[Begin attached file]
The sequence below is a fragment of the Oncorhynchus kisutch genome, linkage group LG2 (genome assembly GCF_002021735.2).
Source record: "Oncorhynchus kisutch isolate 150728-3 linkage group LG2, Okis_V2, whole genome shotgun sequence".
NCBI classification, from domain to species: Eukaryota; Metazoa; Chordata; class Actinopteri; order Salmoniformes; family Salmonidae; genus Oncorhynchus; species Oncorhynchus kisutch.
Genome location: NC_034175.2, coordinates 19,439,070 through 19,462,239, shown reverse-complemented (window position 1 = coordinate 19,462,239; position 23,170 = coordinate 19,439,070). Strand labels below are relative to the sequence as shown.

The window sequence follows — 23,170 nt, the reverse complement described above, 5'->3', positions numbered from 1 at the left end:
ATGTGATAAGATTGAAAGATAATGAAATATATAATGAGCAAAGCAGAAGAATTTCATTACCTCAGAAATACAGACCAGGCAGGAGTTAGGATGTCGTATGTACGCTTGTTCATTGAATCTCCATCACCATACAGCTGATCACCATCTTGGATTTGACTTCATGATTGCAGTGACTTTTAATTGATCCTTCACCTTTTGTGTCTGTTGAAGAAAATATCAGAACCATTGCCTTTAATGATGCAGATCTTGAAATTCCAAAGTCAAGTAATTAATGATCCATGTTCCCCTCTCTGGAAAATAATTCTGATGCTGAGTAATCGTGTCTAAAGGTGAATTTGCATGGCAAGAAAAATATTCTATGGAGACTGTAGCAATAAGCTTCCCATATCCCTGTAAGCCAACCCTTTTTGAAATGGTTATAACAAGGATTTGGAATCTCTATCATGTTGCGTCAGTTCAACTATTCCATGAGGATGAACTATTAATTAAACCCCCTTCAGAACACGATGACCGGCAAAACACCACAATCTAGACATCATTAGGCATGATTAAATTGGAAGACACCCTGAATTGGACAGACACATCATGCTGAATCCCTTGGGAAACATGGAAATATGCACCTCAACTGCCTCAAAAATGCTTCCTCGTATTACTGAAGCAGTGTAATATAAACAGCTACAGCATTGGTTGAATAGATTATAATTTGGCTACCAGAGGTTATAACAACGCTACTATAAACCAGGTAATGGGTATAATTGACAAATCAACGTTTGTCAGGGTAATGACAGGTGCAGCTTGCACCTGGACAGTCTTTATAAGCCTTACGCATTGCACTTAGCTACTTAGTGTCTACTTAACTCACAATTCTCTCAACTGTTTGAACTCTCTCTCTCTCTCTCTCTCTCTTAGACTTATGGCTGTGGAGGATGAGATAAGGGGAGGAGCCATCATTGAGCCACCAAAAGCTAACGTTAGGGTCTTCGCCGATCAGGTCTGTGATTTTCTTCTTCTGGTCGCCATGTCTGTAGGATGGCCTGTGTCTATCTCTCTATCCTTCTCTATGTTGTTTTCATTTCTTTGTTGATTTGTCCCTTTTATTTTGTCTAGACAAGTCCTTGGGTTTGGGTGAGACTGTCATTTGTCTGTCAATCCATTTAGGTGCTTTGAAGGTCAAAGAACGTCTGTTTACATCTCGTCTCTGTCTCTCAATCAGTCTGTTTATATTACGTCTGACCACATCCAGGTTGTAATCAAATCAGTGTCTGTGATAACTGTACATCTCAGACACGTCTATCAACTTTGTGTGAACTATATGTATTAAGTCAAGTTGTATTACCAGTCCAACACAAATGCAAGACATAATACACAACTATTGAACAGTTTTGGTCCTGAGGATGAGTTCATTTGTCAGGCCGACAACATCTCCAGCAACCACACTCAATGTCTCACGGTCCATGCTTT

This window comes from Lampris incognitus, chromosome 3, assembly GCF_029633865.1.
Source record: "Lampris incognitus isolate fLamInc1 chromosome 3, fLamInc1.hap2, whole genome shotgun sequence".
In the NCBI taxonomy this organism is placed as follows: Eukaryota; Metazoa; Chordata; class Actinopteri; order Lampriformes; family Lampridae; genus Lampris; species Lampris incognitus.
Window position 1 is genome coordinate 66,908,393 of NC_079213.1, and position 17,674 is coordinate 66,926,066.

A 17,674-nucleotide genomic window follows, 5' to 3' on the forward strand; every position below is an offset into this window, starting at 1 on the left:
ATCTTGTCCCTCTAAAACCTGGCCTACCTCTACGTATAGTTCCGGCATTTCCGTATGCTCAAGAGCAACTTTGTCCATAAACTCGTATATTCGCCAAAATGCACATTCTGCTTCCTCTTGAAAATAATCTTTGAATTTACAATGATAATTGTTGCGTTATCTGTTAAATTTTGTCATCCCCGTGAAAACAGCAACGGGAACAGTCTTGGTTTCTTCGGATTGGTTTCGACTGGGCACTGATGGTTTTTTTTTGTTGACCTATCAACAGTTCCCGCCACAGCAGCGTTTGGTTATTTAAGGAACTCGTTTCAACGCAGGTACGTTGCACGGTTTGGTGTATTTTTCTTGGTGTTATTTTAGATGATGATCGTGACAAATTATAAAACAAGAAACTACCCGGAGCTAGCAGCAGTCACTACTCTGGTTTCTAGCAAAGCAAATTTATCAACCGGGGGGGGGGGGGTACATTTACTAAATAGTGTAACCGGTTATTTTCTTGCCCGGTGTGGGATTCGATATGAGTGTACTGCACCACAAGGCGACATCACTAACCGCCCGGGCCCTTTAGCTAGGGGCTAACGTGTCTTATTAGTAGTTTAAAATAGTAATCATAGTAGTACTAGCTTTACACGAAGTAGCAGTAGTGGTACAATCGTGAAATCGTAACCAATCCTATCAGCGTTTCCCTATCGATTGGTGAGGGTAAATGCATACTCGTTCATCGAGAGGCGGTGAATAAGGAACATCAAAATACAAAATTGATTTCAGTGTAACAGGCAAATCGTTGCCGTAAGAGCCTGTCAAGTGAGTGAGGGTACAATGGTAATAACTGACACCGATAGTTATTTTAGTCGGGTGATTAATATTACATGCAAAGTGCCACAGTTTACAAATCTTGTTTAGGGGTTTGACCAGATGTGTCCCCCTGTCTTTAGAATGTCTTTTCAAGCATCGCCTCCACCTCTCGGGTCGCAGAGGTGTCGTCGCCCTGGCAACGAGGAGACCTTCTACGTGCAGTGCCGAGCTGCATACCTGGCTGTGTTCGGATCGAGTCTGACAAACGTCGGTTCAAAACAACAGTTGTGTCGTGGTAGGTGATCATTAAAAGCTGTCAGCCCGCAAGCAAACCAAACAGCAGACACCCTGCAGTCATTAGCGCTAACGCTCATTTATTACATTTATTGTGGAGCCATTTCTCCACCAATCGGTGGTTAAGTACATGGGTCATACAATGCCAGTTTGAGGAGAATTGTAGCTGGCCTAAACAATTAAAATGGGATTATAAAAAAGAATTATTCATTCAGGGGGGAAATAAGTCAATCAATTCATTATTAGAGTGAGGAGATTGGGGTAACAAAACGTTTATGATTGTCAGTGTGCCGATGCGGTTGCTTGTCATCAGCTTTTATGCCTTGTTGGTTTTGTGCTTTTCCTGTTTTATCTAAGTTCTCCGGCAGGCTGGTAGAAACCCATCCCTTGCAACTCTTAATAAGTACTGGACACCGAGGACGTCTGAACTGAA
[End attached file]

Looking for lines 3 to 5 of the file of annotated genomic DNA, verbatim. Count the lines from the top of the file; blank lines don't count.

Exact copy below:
NCBI classification, from domain to species: Eukaryota; Metazoa; Chordata; class Actinopteri; order Salmoniformes; family Salmonidae; genus Oncorhynchus; species Oncorhynchus kisutch.
Genome location: NC_034175.2, coordinates 19,439,070 through 19,462,239, shown reverse-complemented (window position 1 = coordinate 19,462,239; position 23,170 = coordinate 19,439,070). Strand labels below are relative to the sequence as shown.

The window sequence follows — 23,170 nt, the reverse complement described above, 5'->3', positions numbered from 1 at the left end: